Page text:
Then, using a draining spoon, transfer them to a plate while you brown the bacon along with the shallots. This will take about 8-10 minutes. Now crush the coriander, salt and peppercorns together with a pestle and mortar (not too finely, so they are still fairly coarse), then add them to the casserole along with the garlic.

When the bacon and shallots have become golden brown, return the sausages to the casserole and add the white wine, thyme and bay leaves. Now bring everything up to a gentle simmer, put a lid on the casserole, turn the heat down as low as possible and let it simmer for 45 minutes.

Meanwhile, caramelise the chestnuts - to do this, heat the 25g butter in the frying pan until it bubbles, then stir in the chestnuts and fry for 5- 6 minutes, until they are crisp and deep golden brown in colour. Then stir in the sugar and cook for a further 2 minutes before removing the pan from the heat and keeping on one side.

After the initial 45 minutes add the mushrooms to the casserole and push them down into the sauce and simmer for a further 15 minutes without the lid so that the liquid can reduce slightly.

When the time is up, using a draining spoon, transfer the sausages and all the vegetables etc. to a warm serving dish. Then whisk the butter and flour mixture in to the sauce and let it bubble for a few minutes till thickened. Then reserve 30 of the chestnuts (for serving) and add the rest to the sauce, and use either a stick blender or a liquidiser to whiz them till smooth. Then return everything to the pan and bring back to simmering point.

Reheat the reserved chestnuts, then serve the sausages on warmed plates sprinkled with the chestnuts.

Swedish Venison Casserole with Wild Mushrooms and Lingonberries

Swedish Venison Casserole with Wild Mushrooms and Lingonberries or Rengryta has a beautifully earthy sweetness with a rich velvety sauce and good deal of umami flavour. This delicious and comforting dish is often served in the festive period in Scandinavia.

Endless forests and a varied landscape are home to numerous game such as elk and deer in Scandinavia. This is why it’s a popular choice on restaurant menus in the winter months. However it’s widely cooked at home, from casseroles to roasting joints.

Eating seasonally is a great way to support sustainable food production, so what better time to dive into the health benefits of venison than when this meat is at its best. It’s most commonly available from the beginning of November to the end of March.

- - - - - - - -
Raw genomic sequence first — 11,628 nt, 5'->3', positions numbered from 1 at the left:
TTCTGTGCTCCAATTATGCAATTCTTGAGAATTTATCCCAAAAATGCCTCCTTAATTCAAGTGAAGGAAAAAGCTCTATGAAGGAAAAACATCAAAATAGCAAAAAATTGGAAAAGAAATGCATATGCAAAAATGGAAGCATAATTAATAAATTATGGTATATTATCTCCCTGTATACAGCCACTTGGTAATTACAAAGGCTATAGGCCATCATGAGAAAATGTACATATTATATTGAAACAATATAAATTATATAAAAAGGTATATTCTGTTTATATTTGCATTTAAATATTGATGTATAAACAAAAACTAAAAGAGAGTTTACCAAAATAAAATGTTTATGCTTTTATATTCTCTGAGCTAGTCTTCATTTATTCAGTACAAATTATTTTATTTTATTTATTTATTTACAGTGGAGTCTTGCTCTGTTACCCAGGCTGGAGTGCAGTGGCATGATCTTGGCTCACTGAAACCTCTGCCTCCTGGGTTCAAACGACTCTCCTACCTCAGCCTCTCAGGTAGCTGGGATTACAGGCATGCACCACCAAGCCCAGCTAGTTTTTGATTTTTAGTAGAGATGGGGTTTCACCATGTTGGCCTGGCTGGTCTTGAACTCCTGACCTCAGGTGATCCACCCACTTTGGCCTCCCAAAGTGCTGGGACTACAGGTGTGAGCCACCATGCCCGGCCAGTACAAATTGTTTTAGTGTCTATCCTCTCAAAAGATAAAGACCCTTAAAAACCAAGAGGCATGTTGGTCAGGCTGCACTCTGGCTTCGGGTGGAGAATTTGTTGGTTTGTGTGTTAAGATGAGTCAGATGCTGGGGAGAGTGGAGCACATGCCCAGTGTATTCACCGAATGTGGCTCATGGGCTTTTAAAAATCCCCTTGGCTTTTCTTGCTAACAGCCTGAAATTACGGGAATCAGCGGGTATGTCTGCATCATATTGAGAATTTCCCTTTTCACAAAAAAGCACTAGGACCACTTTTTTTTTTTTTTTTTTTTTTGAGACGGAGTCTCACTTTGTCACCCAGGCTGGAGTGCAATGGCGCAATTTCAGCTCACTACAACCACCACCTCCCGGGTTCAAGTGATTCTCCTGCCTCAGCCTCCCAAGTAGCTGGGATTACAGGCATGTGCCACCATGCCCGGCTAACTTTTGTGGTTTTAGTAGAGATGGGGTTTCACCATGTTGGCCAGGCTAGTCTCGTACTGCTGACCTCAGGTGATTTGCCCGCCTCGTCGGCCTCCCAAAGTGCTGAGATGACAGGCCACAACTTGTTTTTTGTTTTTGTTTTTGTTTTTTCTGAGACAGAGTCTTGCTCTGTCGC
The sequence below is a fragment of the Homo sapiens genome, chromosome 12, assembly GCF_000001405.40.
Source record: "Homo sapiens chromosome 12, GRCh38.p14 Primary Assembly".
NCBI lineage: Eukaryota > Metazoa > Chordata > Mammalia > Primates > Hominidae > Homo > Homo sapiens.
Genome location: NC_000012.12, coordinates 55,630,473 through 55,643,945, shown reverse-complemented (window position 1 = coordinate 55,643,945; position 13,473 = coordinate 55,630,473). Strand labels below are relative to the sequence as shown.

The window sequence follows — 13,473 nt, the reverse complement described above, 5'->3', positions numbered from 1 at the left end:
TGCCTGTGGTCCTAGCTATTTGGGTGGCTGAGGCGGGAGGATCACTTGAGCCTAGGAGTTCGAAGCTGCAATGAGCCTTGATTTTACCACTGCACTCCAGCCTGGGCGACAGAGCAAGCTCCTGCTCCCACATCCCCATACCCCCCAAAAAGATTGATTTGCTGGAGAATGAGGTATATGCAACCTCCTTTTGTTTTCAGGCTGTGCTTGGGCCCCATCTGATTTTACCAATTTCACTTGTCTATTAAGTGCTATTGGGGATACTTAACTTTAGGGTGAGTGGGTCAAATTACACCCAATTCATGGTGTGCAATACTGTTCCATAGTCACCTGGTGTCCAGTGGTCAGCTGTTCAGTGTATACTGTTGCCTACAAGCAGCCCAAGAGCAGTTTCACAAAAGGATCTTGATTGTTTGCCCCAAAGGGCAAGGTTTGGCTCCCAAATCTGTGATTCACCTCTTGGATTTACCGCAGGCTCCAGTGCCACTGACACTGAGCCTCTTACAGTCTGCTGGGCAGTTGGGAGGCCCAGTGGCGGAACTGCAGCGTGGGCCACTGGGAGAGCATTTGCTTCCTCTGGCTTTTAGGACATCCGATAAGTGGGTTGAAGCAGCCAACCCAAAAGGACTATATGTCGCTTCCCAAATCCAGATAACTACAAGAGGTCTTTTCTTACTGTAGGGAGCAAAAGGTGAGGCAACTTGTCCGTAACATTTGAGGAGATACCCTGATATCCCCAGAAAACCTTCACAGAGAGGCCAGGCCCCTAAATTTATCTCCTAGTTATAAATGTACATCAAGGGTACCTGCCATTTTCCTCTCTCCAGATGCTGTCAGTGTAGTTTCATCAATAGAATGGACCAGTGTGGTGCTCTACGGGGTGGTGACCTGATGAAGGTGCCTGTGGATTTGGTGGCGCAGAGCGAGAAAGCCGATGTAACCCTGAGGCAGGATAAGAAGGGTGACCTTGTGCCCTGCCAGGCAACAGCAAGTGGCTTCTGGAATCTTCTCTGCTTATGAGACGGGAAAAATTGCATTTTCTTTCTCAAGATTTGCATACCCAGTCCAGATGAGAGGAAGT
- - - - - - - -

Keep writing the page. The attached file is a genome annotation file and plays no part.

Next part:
Venison is lower in saturated fat than other red meats. It makes a great seasonal swap for red meats like beef, which helps to reduce your saturated fat intake. It’s also a fantastic source of haem iron, this type of iron is generally absorbed very efficiently by our bodies. Venison is also one of the top sources of zinc after oysters, with 100g of venison providing roughly 32% of average daily intake requirement.

Venison Casserole with wild Mushrooms and Lingonberries. Serve with Creamy Mashed Potato.

This is a classic Swedish recipe for venison casserole, updated. I’ve added dried wild mushrooms for extra flavour and umami. Nothing is more perfect to serve in the winter holiday season than a casserole. Comforting, herby, scents wafting through the house as it simmers its way to tenderness is pure heaven.

Nutritional Details

  • Energy 2855kj 682kcal 34%
  • Fat 16.7g 24%
  • Saturates 5.3g 27%
  • Sugars 21.2g 24%
  • Salt 1.62g 27%

Typical values per 100g: Energy 519kj/124kcal

67.6g carbohydrate 11.9g fibre 46.7g protein Two of your 5 a day

Ingredients swap

Don't have the ingredients or just fancy a change? Here's some ideas


Preheat the oven to 160°C / 140°C fan. Heat a little oil in a frying pan and brown the venison in batches, removing to a large casserole pan.

De-glaze the frying pan over a medium heat, pouring in the port, bay leaves and thyme. Bring to the boil, scraping all of the solids from the bottom of the pan and simmering for 2 minutes. Pour everything into the casserole pan.

Heat the frying pan and add the butter, bacon, celery, garlic and shallots. Fry for 10 minutes, until the bacon is golden and slightly crispy and the vegetables have softened. Add the flour and stir over heat for a minute. Stir in the stock once simmering pour into the casserole pan with the venison.

Add salt and pepper, bring to the boil and place in the oven for 1 hour. After 1 hour add the button mushrooms, chestnuts and mustard and return to the oven for a further hour.

In the meantime, make the parsnip purée by placing the chopped parsnips in a saucepan with the milk, bay leaf and peppercorns, bringing it to the boil. Simmer very gently for 12 minutes until the parsnip easily breaks under the back of a fork.

Drain the saucepan, reserving the milk. Place the cooked parsnip in a blender with the butter, nutmeg, lemon and a little of the milk. Whizz until you have a very smooth puree, adding more of the warm milk if needed.

For the greens, heat the butter in a large frying pan and add the shredded cabbage along with 100ml water. Fry for 5 minutes until wilted but still bright green.

Add a little fresh horseradish, salt and pepper. Once the casserole is ready, remove the bay leaves and thyme sprigs and serve.

Watch the video: κάστανα ψητά στο σχαροτήγανο cuzinagias roasted chestnutkastana (May 2022).